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Musicians in Transit
Argentina and the Globalization of Popular Music
By Matthew B. Karush
Duke University PressCopyright © 2017 Duke University Press
All rights reserved.
BLACK IN BUENOS AIRES
Oscar Alemán and the Transnational History of Swing
In 1973, the African American magazine Ebony sent its international editor, Era Bell Thompson, to Buenos Aires to do a feature on Argentina's tiny black community. Although Afro-Argentines represented nearly one-third of the population of colonial Buenos Aires, they had since virtually disappeared from official records. Miscegenation, war, and disease contributed to this demographic decline, but as historian George Reid Andrews showed many years ago, the invisibility of Afro-Argentines was at least as much the product of racism and of the hegemonic idea of Argentina as a white nation. For the Ebony article, "Argentina: Land of the Vanishing Blacks," Thompson interviewed every self-identifying Afro-Argentine she could find. Among them was Oscar Marcelo Alemán, a jazz guitarist who had enjoyed substantial fame and commercial success in Paris in the 1930s and in Buenos Aires during the 1940s and 1950s. By the time Thompson met him, Alemán had recently been rediscovered by Argentine jazz aficionados after a decade in obscurity, during which he had supported himself by giving guitar lessons in his home. Although he told Thompson that he was the son of a Spanish father and an Indian mother, Alemán insisted on his blackness: " 'Some of my six brothers are even darker than I,' he smiled, 'we think there was a black man somewhere.'"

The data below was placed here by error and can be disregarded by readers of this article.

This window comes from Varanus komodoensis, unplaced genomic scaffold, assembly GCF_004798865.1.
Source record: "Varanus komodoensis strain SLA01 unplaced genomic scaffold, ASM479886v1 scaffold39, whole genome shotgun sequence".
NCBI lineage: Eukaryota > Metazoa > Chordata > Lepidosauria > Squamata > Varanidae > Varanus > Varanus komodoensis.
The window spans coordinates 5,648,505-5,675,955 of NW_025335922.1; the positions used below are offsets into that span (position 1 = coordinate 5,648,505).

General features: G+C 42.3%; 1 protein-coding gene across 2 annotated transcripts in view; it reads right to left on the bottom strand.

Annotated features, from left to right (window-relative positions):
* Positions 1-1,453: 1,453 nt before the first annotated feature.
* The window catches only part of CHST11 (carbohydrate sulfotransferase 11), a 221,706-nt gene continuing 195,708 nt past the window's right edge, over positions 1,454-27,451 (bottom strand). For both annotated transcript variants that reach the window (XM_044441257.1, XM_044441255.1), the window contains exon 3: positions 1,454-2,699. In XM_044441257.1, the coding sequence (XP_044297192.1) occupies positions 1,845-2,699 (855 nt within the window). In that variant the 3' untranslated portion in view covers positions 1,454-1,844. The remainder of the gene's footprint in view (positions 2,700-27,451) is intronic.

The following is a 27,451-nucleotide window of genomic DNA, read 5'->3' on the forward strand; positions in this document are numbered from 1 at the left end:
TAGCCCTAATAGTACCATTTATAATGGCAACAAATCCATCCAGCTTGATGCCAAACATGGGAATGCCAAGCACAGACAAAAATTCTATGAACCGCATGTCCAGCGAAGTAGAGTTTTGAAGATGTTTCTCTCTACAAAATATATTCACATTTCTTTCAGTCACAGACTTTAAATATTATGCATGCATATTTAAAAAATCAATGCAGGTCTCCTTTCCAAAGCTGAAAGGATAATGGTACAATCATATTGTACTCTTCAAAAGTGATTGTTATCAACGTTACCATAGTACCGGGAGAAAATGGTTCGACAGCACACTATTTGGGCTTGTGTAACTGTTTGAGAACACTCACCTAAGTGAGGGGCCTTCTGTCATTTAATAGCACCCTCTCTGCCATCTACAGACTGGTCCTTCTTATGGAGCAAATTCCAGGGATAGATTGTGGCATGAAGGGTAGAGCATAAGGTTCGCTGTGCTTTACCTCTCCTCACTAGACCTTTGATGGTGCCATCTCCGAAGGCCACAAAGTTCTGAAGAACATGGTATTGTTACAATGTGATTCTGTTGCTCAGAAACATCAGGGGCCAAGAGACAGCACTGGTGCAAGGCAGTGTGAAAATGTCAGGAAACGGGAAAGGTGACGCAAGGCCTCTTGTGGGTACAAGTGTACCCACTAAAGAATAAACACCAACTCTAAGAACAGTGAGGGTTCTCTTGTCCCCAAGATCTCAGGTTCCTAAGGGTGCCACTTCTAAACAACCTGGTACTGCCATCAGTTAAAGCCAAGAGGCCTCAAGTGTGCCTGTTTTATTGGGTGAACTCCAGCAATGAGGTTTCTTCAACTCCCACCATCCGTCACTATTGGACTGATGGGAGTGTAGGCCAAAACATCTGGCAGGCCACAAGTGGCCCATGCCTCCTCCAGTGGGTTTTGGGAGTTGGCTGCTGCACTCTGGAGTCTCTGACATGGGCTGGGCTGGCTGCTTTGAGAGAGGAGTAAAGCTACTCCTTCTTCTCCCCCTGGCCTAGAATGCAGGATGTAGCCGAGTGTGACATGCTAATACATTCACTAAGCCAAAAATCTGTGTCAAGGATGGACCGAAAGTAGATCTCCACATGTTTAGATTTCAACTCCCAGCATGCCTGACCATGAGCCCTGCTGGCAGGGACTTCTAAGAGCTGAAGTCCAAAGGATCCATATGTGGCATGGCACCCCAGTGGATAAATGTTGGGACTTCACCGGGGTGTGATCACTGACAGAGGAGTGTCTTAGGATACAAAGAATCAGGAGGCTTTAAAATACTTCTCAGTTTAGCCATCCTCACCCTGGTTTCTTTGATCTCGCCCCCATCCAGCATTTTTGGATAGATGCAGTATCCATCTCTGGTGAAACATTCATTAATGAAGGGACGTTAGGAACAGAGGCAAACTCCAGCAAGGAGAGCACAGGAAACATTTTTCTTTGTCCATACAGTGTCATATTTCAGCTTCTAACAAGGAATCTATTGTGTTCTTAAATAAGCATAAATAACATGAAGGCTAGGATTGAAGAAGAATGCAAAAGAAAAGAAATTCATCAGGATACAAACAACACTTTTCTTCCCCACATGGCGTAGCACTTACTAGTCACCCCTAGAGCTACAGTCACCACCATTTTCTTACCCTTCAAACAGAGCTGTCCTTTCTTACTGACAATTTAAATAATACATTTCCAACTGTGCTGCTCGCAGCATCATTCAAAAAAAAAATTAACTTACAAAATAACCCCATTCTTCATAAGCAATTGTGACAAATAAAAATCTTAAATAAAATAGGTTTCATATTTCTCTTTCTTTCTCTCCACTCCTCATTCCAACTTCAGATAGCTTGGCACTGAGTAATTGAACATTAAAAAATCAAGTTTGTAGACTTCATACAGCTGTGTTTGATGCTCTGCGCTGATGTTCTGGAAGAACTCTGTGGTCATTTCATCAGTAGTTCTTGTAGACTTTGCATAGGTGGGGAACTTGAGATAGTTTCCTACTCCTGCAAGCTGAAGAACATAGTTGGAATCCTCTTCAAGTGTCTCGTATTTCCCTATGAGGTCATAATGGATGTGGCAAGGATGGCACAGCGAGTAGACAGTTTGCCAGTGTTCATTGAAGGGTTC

Throughout his long career, audiences both at home and abroad perceived Alemán as a black man, a perception that was made possible by his dark complexion and his own avowal of a black identity, but also by his association with jazz music. Nevertheless, the precise meanings that attached to his blackness changed over the years. This chapter will trace the vicissitudes of his career while reconstructing the shifting discursive landscape within which that career developed. Alemán was a talented musician who played the music he loved, but as with any artist, both his musical creations and the popular reception of those creations were shaped by the world in which he lived. Alemán responded creatively to his audiences' varied racial expectations, performing multiple black identities over the years. In the Parisian nightclubs of the 1930s, being black gave him a certain cachet. Similarly, once he returned to Buenos Aires in 1940, his racial identity strengthened his claim to being Argentina's most authentic jazz musician. Yet as a black jazz musician, he challenged ideas about Argentine national identity in ways that ultimately limited his career horizons.